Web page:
10 Things to do in Tucson with Kids


Looking for things to do in Tucson with kids? I’m happy to help!

Tucson with Kids

1. In 2002, a mother lost her 3 year-old son to croup and vowed to repay the kindness shown to her by strangers in that difficult time. She went on to open Ben’s Bells, a non-profit organization that celebrates kindness. Take your kids to one of the two Ben’s Bells locations in Tucson and spend time painting pieces of the ceramic “bells” that are hung throughout Tucson with a note attached reminding citizens to be kind. It is said that each time a bell is completed, at least ten people have contributed to making it.

Tucson with Kids - Urban  Fishing

2. Tucson is full of “urban lakes” that are routinely stocked by the Arizona Game and Fish department. Ages 14 and older need a license to fish, which can be purchased at most local sporting goods stores. Silverbell, Kennedy, Lakeside, and Sahuarita lakes are stocked every other week throughout most of the year with several varieties of fish. The thought behind the program is, “if people can’t get out of town to fish, we will bring fish into town for the people.”

3. Tucson is the proud home to the University of Arizona Wildcats. Game days for all sports bring out Wildcat pride all over the city. Catch a family-friendly basketball game at McKale Center, a football game at Arizona Stadium, or baseball game at Hi Corbett Field. Make sure to wear your Cardinal and Navy to the game, and look for Wilbur Wildcat, the school mascot!

Tucson with Kids - Reid Park Zoo

4. Reid Park 24-acre zoo is a hidden gem in the middle of Tucson! With two entirely separate loops to explore, the Reid Park Zoo is almost set up as two mini-zoos! After entering, the more traditional animals (lions, tigers, and bears–oh my!) are on the loop to the left while more unique animals (capybara, llamas, and jaguars to name a few) will be on the right. The left loop is also home to a splash pad and an indoor learning center that’s great for cooling off and interacting with some animals up close. Right outside the zoo you’ll find a kid’s train and a lake with ducks to feed, so bring some bread with you!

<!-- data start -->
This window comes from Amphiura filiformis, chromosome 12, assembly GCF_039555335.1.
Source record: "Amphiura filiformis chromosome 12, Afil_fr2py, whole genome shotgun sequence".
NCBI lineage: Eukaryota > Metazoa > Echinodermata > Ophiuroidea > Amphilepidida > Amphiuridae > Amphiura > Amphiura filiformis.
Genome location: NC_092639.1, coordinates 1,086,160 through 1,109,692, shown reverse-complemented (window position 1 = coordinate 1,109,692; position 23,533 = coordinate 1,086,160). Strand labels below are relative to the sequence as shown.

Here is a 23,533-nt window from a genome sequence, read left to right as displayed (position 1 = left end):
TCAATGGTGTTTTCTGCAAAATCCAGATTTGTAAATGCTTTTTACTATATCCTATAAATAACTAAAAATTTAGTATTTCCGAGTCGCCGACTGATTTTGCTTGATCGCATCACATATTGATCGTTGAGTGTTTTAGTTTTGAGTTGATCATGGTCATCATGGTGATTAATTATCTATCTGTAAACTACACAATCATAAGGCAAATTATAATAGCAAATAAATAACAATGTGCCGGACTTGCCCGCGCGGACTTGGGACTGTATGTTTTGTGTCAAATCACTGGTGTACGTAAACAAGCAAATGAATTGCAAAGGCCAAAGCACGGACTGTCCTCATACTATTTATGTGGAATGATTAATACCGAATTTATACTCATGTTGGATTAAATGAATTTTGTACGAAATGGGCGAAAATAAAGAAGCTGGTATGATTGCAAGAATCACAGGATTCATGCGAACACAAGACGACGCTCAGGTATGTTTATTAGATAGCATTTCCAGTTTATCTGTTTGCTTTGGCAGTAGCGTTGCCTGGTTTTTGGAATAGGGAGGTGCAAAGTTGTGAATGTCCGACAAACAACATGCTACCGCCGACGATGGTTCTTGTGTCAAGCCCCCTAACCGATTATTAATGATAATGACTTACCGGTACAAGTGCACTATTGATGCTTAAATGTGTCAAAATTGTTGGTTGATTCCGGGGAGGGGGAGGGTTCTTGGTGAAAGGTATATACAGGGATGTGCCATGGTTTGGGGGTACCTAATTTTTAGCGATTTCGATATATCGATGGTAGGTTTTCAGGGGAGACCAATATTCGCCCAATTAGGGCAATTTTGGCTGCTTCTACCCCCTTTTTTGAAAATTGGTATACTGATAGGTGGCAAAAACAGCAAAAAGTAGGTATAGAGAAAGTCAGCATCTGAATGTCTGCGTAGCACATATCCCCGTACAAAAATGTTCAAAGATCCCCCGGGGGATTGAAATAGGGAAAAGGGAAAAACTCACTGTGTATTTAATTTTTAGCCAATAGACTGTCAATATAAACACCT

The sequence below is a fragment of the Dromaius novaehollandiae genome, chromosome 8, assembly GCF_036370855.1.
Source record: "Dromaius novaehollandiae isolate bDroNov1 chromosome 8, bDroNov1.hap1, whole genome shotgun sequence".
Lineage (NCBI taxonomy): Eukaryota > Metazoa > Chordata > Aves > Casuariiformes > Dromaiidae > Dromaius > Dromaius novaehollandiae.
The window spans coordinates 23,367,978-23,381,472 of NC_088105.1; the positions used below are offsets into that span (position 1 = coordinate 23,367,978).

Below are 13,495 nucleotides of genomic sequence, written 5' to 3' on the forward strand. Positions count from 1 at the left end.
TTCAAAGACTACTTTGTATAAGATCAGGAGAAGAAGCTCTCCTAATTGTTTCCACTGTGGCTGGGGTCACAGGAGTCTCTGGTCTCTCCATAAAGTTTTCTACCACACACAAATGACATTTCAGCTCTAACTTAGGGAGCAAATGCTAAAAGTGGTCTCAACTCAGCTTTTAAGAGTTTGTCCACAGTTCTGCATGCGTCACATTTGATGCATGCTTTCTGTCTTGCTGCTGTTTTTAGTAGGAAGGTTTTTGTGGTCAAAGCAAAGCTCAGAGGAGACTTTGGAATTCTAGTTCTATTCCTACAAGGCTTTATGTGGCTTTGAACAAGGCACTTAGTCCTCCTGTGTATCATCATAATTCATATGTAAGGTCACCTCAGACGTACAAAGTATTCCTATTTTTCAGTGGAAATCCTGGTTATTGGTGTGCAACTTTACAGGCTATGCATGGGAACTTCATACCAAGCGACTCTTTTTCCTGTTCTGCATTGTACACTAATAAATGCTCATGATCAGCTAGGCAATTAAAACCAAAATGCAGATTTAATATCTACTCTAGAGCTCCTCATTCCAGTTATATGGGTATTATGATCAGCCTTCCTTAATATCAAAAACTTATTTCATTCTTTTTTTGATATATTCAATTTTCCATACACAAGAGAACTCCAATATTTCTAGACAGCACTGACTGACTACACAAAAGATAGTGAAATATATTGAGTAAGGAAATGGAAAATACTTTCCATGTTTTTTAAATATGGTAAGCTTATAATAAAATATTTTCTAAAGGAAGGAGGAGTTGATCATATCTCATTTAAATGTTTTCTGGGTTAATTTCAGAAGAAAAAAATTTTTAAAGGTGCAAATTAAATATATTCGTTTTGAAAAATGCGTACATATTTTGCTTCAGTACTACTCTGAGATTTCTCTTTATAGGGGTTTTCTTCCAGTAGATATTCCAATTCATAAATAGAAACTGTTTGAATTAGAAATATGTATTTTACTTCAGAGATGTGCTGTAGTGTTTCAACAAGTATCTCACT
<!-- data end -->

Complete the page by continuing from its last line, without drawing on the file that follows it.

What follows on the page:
5. Pinnacle Peak Steakhouse is located inside of Traildust Town, an old-west style park where you’ll meet costumed cowboys who perform in nightly (hilarious) stunt-shows. Hop on a train ride around the property while you’re waiting for your table at the steakhouse. When your table is ready, make sure you don’t wear a tie into dinner! Balloon bending cowboys walk around the restaurant to keep kids entertained while they’re waiting for their meals, which are brought by servers who bend over backwards to make them smile. Don’t worry about spending a fortune for dinner or scouring the menu for something your kids will eat–Pinnacle Peak has you covered!

6. Found only in Tucson, Eegee’s is a must-eat when visiting Tucson! The sub sandwiches and ranch fries are yummy, but the real reason for visiting is to order an Eegee – Eegee’s version of a fruit slushie. You’ll find their trademark flavors strawberry, lemon and pina colada every day, but our family favorites are the flavors of the month.